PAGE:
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Fungi and wood decomposition


The full paper can be found here:
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Fungi are astonishing, even beautiful, with their wide range of sizes, shapes and colors. They are also seemingly everywhere and, together with bacteria, nematodes and other microbes, they play a crucial role at the global scale: breaking down organic matter and releasing carbon, oxygen, nitrogen, and phosphorus into the soil and the atmosphere. In other words, they are a key player in carbon and nutrient cycling.
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While carbon cycling models are more frequently accounting for microbial biomass, they do not as often incorporate the differences among the kind of microorganisms or their many traits. Different fungi have different abilities to decompose wood, so accounting for these differences could result in a potentially massive variation in carbon dynamics.

So what are the critical traits of fungi that may affect carbon and nutrient cycling? To name just a few: certain species grow quickly, others slowly. Some are tolerant to stress such as drought or extreme temperatures. Others not. Some grow densely, while others grow long filaments (hyphae). While these traits are being studied, there’s still much we don’t yet know about the wonderful world of fungi.

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Given the tremendous functional diversity of fungi, scientists have hypothesized that there may be a relationship between their traits and the rate at which they decompose wood. Some studies considered slow-growing fungi with dense filaments would decompose wood faster than fast-growing fungi with long filaments. Other studies assumed the opposite. Still, others considered performance traits such as moisture stress-tolerance, believing more tolerant fungi would decompose wood slower than less tolerant ones.

This study tests the relationship between fungal characteristics and wood decomposition rates. Understanding how decay rates vary between fungi could ultimately enhance the accuracy of terrestrial carbon dynamic forecasts.

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To explore the relationship between fungal traits and wood decomposition rates we combined two approaches: lab experiments and a long-term field study. In the lab, we studied fungal wood decomposition rates under controlled conditions. We observed how quickly 34 fungi from North America decomposed the same type of wood. We then cross referenced the decomposition rates with a database of 22 fungal traits previously measured on the same samples in order to identify which fungal traits most affect wood decomposition. Over a 5-year field study, we measured the decay of over 70 logs from 20 woody species. We isolated 1,582 fungi from those logs and measured their growth rates to evaluate the robustness of our laboratory observations under complex natural conditions. This dual approach provides greater confidence in the strength of the highlighted relation between fungal traits and wood decomposition rates.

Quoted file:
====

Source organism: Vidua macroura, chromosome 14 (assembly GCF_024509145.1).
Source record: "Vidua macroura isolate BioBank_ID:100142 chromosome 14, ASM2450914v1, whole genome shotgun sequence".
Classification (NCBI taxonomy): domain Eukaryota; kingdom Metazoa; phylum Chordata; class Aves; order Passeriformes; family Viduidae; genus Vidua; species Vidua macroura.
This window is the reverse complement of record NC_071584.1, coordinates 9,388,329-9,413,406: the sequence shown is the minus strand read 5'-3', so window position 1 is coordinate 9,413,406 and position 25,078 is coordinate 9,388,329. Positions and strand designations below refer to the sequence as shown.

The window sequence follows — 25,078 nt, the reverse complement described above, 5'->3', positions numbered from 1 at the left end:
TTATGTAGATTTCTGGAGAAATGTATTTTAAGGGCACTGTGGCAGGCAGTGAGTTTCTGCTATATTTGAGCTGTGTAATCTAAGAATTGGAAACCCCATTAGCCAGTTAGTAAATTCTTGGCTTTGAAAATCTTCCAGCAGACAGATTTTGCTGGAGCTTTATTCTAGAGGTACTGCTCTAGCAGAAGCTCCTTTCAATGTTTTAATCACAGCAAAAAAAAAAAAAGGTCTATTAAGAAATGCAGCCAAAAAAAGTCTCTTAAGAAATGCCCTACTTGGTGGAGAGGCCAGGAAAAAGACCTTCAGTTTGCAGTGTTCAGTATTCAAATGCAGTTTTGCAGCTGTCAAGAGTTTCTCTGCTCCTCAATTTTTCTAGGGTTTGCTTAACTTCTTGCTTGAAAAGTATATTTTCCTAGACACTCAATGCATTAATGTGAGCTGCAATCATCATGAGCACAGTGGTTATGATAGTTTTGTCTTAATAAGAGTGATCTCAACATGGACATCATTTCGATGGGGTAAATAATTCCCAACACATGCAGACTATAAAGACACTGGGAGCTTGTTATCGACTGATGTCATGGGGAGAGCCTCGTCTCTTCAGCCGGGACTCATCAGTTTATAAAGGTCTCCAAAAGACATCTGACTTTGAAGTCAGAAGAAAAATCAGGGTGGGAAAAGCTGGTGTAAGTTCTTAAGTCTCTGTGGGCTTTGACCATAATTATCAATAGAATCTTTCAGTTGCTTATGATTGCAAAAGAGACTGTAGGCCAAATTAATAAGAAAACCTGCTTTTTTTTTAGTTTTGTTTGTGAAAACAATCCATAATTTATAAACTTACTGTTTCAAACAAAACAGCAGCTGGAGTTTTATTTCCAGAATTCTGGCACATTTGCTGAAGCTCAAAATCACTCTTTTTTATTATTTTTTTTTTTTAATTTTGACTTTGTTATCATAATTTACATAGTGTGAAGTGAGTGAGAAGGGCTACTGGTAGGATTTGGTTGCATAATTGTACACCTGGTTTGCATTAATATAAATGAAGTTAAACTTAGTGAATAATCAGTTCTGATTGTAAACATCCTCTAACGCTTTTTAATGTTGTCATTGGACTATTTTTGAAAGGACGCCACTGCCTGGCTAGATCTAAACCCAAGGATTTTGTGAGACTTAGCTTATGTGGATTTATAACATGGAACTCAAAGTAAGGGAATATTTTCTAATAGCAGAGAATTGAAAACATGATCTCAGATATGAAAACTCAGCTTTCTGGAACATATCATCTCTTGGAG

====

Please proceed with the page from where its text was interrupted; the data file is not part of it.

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The type of wood and climate conditions account for roughly half of the wood decomposition rate. Fungi account for around a quarter - making it a very important factor in decomposition. Based on observations in the lab (22 traits across 34 different fungi), as well as in the field (1,582 isolated fungi in total), we determined that fungal growth rate (measured by how quickly fungi extend their hyphae) is the single strongest trait predictor of fungal wood decomposition. In fact, fungal decomposition ability appears to be closely related to a well-known trade off among fungi between competitive dominance and stress tolerance. We observed that fungal decomposition ability exists along the same spectrum from slow-growing, stress-tolerant fungi that are poor decomposers, to fast-growing, highly competitive fungi with fast decomposition rates, regardless of the local microclimate.
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In natural environments, fungi compete for resources. Some fungi are more dominant within their community while others are less competitive but capable of withstanding stressful environments. On one end of the spectrum, competitive fungi grow fast and decompose wood quickly; on the other end,dense fungi tolerate a wide range of moisture but grow slowly and decompose wood slowly.

In the end winners and losers are a matter of perspective. While slow growers may not be dominant, they can survive in harsher conditions, ensuring that key nutrients such as nitrogen and phosphorus are recycled into the soils. And although faster decomposition means carbon is released into the atmosphere quicker, it can also increase plant productivity and tree growth by breaking down more quickly dead matter for the production of soil.

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Our study shows that fungal decomposition is negatively associated with moisture and temperature stress tolerance and production of enzymes, while positively associated with combative ability and growth rate. While our study focused on North America, we hope that it will inspire global studies. A better understanding of the biogeographic distribution of fungal communities and their functional traits would help scientists translate these traits into predicted decomposition rates. Such an approach would enhance the accuracy of wood decay predictions and ultimately global carbon cycling models.
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